Healthcare is more than just providing access to medical care. The challenges some of CommunityHealth’s patients face go beyond just diagnosing their symptoms and prescribing medications. There needs to be a holistic and wrap-around approach to understanding the whole person before you can treat them. Their symptoms are sometimes a product of their circumstances, and we must look at all of those factors in order to improve people’s overall health.
Can you share an especially memorable moment working with a patient/fellow volunteer/staff member?
We interviewed this patient to feature during our 25th anniversary. I was there to take her photo and just make sure things went smoothly, while my colleague was translating her interview questions. I couldn’t understand anything she said until I read the transcribed version later, but when I asked her to do the photo, she posed with a great big smile. She was so grateful and excited to speak with us, and it was just a testament that not only are we providing such a necessary service and experience for CommunityHealth’s patients, but they are truly grateful and appreciative of it as well.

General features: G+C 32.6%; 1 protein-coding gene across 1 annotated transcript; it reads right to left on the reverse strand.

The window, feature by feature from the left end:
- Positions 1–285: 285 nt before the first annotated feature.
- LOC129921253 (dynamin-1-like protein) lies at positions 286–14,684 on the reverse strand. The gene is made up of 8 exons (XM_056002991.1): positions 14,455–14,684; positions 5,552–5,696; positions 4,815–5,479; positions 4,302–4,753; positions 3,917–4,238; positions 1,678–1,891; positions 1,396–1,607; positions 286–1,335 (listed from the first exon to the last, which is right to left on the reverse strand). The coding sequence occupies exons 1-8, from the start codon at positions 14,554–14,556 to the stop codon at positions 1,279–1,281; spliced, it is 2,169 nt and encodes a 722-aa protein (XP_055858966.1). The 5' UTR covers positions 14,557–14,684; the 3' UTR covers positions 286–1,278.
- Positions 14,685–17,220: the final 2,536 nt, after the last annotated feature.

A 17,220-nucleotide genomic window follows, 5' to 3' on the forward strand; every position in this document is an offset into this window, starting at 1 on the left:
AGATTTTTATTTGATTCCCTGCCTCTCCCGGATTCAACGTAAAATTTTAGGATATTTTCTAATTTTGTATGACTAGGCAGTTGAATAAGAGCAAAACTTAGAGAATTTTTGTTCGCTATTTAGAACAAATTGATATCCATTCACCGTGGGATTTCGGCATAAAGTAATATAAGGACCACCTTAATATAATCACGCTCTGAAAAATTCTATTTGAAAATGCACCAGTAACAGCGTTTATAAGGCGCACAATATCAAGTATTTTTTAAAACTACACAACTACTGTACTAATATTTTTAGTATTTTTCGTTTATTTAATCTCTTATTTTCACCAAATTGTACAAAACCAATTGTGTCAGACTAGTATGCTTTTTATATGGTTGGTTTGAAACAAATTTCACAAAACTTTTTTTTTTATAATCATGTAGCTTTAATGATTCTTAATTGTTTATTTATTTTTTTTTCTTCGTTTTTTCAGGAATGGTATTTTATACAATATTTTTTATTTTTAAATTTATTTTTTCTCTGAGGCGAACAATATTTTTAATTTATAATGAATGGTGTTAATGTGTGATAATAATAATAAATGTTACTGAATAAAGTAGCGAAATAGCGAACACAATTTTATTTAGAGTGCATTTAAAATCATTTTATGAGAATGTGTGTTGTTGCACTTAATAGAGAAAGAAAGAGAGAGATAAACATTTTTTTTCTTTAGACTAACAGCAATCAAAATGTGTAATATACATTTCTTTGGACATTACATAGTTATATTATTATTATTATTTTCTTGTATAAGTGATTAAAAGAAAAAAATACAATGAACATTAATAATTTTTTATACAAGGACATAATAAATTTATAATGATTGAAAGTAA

Why is volunteering important to you? What do you get out of it?
I am privileged to have been brought up in a family and community that took care of me and ensured that I was able to lead a healthy and fulfilling life. Everyone truly deserves that, so although I cannot provide direct patient services, I can be supportive as an advocate and be an ally to ensure that those who need it are able to access what they need and deserve.
What advice would you give to a new volunteer at CommunityHealth?
Be curious, be gracious and open yourself up to learn from those we serve.
Thanks so much to Meghan for her enduring support of CommunityHealth and broader work in the Chicago healthcare scene at large!